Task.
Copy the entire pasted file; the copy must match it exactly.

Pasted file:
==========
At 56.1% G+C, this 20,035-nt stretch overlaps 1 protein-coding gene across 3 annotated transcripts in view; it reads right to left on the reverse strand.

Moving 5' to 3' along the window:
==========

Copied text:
At 56.1% G+C, this 20,035-nt stretch overlaps 1 protein-coding gene across 3 annotated transcripts in view; it reads right to left on the reverse strand.

Moving 5' to 3' along the window: